Postby brutus » Sun May 09, 2010 6:16 pm

Great post and simply just nice of you to put this up for others.

Sandro
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Re: LSAT Study Guide for those Aiming for 170/175+

Postby Sandro » Sun May 09, 2010 7:39 pm

Knock do you have anywhere where you talk about how you improved your LG? I read one of your posts saying you couldnt even finish an LG section when you started.

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Knock
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Re: LSAT Study Guide for those Aiming for 170/175+

Postby Knock » Sun May 09, 2010 8:51 pm

Sample PT Review:
PT #25 Review

Section 1: -0 RC

Section 2: -2 LR

#10: Correct answer was E, I chose D. I circled this question as uncertain when I answered it.

Stimulus: Insects can see ultraviolet light and are known to identify important food sources and mating sites by sensing the characteristic patterns of ultraviolet light that these things reflect. Insects are also attracted to Glomosus spiderwebs, which reflect ultraviolet light. Thus, insects are probably attracted to these webs because of the specific patterns of ultraviolet light that these webs reflect.

Question Stem: Which one of the following, if true, most strongly supports the argument?

Incorrect answer:
D: When Drosophila fruit flies were placed before a Glomosus web and a synthetic web of similar pattern that also reflected ultraviolet light and both webs were illuminated with white light containing an ultraviolet component, many of the fruit flies flew to the Glomosus web. This answer is incorrect because, if true, this answer choice tells us that the fruit flies are attracted to the Glomosus web for reasons other than the ultraviolet light. Because both webs reflect ultraviolet light, that variable is held constant, and thus can not be responsible for why the fruit flies are attracted to the Glomosus web.

Correct answer:
E: When Drosophila fruit flies were placed before two Glomosus webs, one illuminated with white light containing an ultraviolet component and one illuminated with a white light without an ultraviolet component, the majority flew to the ultraviolet reflecting web. This is the correct answer because the argument concludes that the insects are probably attracted to these webs because of the ultraviolet light that these webs reflect. Since the webs were the same type, and only the variable of whether ultraviolet light was reflecting off the web, we know that that the ultraviolet light was the reason for why the fruit flies chose one web over another.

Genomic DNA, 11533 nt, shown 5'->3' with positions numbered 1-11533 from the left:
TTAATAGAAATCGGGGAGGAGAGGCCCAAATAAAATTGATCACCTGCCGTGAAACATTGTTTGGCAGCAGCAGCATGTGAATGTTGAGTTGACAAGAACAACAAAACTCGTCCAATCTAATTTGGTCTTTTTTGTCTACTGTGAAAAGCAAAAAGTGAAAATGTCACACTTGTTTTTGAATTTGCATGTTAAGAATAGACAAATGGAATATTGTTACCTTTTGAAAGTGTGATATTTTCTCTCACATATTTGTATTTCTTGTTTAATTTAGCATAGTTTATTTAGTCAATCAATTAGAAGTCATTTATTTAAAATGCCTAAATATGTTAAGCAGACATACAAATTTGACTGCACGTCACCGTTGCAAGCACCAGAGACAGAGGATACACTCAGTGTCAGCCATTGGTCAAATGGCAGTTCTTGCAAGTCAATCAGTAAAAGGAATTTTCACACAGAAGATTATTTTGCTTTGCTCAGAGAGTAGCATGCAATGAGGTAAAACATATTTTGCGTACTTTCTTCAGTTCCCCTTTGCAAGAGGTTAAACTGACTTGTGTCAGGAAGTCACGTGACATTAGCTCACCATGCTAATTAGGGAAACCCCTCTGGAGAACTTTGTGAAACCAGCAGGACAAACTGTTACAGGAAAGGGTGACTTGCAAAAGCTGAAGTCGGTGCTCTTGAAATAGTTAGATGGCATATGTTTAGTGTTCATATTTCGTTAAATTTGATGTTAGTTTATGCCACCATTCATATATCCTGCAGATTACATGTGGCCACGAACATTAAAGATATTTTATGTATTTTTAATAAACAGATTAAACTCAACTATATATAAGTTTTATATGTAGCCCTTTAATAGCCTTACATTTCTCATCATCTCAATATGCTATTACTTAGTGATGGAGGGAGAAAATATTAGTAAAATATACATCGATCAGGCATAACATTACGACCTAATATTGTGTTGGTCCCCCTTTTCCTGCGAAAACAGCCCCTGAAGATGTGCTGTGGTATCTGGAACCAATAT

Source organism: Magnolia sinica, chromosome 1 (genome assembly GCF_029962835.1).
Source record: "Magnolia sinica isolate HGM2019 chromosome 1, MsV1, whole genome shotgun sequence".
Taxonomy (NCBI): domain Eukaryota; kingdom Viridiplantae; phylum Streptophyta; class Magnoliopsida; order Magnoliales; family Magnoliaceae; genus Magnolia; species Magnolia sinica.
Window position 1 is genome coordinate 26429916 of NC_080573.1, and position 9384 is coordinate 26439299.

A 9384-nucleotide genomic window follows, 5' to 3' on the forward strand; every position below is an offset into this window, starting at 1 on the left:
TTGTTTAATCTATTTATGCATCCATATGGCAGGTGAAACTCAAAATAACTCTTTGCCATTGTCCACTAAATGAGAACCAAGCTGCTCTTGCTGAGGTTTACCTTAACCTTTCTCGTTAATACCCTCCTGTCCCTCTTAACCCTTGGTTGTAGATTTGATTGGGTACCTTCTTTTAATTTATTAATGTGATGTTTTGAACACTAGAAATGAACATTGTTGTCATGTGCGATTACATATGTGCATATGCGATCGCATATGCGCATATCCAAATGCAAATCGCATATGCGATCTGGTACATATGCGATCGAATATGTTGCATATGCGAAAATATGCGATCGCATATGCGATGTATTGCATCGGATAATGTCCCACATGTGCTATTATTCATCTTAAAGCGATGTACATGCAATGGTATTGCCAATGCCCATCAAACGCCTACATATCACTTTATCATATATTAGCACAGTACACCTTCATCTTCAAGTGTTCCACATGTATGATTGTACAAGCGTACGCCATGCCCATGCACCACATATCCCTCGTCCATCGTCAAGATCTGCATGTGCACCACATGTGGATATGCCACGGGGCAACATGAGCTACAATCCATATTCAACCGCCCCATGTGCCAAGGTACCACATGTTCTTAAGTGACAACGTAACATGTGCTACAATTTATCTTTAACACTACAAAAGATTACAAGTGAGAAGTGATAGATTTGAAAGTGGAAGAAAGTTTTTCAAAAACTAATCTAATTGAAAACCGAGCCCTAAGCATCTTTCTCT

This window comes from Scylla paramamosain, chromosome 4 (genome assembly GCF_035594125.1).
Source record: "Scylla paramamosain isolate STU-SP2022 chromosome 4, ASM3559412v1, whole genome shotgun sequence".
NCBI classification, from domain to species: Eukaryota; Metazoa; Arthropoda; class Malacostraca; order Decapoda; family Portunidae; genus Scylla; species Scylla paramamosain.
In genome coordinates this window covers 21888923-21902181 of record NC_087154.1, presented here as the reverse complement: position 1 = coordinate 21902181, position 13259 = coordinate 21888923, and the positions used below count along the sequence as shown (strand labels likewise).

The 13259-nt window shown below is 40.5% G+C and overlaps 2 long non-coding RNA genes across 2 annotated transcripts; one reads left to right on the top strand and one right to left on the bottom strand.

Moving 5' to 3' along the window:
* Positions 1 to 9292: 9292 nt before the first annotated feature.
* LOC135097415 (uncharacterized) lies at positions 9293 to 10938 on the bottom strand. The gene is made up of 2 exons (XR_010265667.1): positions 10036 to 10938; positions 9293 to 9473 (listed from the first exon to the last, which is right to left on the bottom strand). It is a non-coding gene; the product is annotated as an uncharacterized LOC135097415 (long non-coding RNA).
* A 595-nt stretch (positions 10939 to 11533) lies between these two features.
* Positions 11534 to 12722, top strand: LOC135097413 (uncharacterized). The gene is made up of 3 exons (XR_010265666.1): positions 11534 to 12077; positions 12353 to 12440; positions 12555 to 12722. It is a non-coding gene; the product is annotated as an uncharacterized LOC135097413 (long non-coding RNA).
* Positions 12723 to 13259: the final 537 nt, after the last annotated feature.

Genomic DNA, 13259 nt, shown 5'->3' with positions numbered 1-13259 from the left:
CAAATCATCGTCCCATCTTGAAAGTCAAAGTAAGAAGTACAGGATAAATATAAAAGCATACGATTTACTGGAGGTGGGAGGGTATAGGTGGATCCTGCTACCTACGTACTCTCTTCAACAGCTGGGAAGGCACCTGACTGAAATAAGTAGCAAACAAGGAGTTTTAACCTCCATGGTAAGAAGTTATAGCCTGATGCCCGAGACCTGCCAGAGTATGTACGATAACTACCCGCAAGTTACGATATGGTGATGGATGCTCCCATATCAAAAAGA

#25: Correct answer was D, I chose C.

Stimulus: Jack's aunt gave him her will, asking him to make it public when she died; he promised to do so. After her death, Jack looked at the will; it stipulated that all her money go to her friend George. Jack knew that if he made the will public, George would squander the money, benefiting neither George nor anyone else. Jack also knew that if he did not make the will public, the money would go to his own mother, who would use it to benefit herself and others, harming no one. After reflection, he decided not to make the will public.

Question stem: Which one of the following principles, if valid, would require Jack to act as he did in the situation described?

Incorrect answer:
C: One must choose an alternative that benefits some and harms no one over an alternative that harms some and benefits no one. This answer choice is incorrect because if Jack made the will public, there is no indication that it will harm some, it would just simply not benefit anyone else.

Correct answer:
D: When faced with alternatives it is obligatory to choose whichever one will benefit the greatest number of people. This answer choice is correct, because this principle, if valid, would require Jack to act as he did in this situation.

Section 3: -9 LG

Missed a key inference on game two, causing me to go 0/7, which was the numerical distribution. It either had to be 1-1-2-2 or 1-1-3-1.

#6: Correct answer is C. Because of numerical distribution, K and M can't both speak Russian.

#7: Correct answer was A. Numerical distribution again.

#8: Correct answer was B. Numerical distribution again.

#9: Correct answer was E. This answer comes as a byproduct of knowing about the numerical distribution.

#10: Correct answer was B. ND.

#11: Correct answer was E. Answer comes from the rule that is Klaus is assigned to Xerxes, then Michael speaks French.